About Mr. Fusco
I have been teaching high school since 1997. I began my teaching at
Southington High School and taught there from 1997 until 2001. Since then, I
have been at Plainville High School. I have taught all levels of Biology; Marine
Bio; Entomology and Genetics, Botany, and Environmental Science. I received
the Outstanding Biology Teacher Award for 2006 from the National Association
of Biology Teachers. I am an adjunct instructor for UCONN's MARN 1002
Introduction to Oceanography.
I received my AS in Management and BS in Marine Biology from Roger Williams
University (Rhode Island). I received my MS degree in Biology with emphasis in
Marine Biology from Central Connecticut State University in 2004.
I am a certified SCUBA Instructor with over 40 years of diving experience. I
have done various types of diving including research, deep, ice, underwater
photography, underwater environment, and rescue. I have been teaching
diving since 1988 through NAUI (the National Association of Underwater
Instructors) and SSI (Scuba Schools International).
I am the coach of the PHS NOSB Team and the instructor / advisor to the
I was named Plainville's Teacher of the Year for 2014-2015 school year.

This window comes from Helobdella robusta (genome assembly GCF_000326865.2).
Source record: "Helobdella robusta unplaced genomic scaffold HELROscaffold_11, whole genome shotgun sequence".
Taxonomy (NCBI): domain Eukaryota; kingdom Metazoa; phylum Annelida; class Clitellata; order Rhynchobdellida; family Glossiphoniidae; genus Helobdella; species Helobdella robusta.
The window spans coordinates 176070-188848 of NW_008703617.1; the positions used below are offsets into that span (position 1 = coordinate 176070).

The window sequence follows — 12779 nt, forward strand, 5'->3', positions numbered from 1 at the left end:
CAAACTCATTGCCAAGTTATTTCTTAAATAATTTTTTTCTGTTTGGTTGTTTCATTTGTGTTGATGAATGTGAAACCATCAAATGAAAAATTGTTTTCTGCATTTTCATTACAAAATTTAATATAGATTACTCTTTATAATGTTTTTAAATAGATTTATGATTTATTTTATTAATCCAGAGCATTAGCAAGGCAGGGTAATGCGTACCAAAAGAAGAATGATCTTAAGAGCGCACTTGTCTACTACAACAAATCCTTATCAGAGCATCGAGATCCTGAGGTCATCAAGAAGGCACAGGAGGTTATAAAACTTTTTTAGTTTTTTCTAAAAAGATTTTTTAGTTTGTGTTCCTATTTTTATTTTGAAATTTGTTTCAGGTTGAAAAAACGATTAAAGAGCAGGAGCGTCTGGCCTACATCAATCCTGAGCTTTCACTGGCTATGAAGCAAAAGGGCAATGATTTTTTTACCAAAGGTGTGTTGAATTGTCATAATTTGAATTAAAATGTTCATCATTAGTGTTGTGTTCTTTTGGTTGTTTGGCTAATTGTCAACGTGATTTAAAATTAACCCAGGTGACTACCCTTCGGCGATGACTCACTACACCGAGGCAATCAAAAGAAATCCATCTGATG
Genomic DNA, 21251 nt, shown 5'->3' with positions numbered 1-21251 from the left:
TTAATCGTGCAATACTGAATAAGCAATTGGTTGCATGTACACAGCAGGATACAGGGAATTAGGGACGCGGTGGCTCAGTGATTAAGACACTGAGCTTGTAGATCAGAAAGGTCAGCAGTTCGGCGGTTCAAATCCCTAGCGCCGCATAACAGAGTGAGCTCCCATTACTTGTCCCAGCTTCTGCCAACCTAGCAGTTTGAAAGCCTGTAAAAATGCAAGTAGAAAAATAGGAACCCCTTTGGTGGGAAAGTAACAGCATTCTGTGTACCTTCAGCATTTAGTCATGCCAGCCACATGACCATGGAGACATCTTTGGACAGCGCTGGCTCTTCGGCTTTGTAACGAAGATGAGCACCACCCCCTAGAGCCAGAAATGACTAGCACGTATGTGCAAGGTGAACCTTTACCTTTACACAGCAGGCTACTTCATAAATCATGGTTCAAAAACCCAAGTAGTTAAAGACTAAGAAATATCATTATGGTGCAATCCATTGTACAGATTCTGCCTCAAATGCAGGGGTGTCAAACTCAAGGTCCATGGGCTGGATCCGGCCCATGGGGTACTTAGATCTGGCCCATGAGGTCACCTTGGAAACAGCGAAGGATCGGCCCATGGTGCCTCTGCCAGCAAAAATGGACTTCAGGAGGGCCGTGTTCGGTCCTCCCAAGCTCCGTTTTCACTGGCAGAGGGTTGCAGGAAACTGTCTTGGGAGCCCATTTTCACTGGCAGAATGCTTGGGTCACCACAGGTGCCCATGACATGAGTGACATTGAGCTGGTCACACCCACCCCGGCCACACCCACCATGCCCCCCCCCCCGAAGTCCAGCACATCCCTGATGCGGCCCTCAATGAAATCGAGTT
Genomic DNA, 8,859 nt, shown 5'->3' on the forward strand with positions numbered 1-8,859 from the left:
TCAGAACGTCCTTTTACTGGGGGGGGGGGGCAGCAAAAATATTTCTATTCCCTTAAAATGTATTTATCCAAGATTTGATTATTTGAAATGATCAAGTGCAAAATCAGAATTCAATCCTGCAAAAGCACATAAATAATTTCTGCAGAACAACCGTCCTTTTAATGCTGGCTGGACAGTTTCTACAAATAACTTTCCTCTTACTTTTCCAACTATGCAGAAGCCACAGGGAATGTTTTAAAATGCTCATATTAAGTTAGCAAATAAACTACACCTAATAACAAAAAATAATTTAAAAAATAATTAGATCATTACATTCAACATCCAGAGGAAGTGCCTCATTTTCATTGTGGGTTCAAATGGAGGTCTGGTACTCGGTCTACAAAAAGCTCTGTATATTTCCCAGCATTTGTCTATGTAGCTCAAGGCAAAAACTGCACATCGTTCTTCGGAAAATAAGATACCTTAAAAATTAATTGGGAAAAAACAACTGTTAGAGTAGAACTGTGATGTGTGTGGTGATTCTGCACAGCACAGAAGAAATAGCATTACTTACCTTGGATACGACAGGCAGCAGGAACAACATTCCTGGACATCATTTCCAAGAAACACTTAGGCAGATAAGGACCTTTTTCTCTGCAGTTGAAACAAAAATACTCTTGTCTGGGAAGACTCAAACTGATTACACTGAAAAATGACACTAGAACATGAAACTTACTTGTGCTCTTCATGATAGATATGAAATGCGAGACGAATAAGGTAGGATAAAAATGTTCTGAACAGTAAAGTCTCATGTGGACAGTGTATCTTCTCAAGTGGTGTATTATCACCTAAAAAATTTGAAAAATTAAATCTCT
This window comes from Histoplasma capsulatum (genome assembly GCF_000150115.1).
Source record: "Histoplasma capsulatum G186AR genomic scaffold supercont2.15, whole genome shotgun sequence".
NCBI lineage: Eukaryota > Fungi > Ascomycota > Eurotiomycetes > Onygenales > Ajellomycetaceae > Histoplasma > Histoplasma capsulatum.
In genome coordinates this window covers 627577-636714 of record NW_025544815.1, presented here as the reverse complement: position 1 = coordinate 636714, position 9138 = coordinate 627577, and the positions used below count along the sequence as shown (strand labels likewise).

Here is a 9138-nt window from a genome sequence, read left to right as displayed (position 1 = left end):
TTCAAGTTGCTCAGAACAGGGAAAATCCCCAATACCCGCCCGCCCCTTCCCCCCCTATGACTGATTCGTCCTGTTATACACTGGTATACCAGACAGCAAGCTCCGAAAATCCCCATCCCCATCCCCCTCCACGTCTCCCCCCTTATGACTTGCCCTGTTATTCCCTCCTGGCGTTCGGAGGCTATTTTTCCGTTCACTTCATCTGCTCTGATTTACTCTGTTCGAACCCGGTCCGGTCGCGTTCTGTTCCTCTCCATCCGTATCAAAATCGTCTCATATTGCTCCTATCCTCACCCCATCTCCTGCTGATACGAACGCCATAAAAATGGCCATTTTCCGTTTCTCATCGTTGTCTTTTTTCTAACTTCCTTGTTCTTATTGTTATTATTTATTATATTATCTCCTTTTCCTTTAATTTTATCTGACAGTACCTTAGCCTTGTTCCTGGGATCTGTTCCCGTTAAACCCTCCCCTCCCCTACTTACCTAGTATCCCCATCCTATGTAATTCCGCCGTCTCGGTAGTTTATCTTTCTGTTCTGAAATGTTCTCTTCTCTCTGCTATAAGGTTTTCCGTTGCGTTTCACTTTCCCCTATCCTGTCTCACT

The three most important qualities in a classroom teacher are passion, the ability to relate to the students and the belief
in CANEI or Constant and Never Ending Improvement. I believe that if a teacher is passionate about teaching and the
subject he or she is teaching, students will pick up the enthusiasm and love of the subject. I also believe that to be an
effective teacher requires the ability to build rapport with the students. A teacher can have all the knowledge in the world,
but it won’t do any good if the students do not receive it. I believe that there can be no teaching without learning. I am
convinced that discipline, classroom management techniques and other student behavior modifications are necessary, but
can be lessened with students that are enthusiastic about the subject. We all know a good lesson when it is delivered,
but why stop with a good lesson now and then? I think that we should always be thinking “how could that have been
improved”? and “What made that lesson so good”? so it can be incorporated into other lessons. I don’t think we are ever
at the point we cannot learn to do something better.
Mr. Fusco's Marine and Biological Science Website
Mr. Fusco e-mail
Mr. Girard Page
How To Write a Lab Report
Photo by: Stacey McCarthy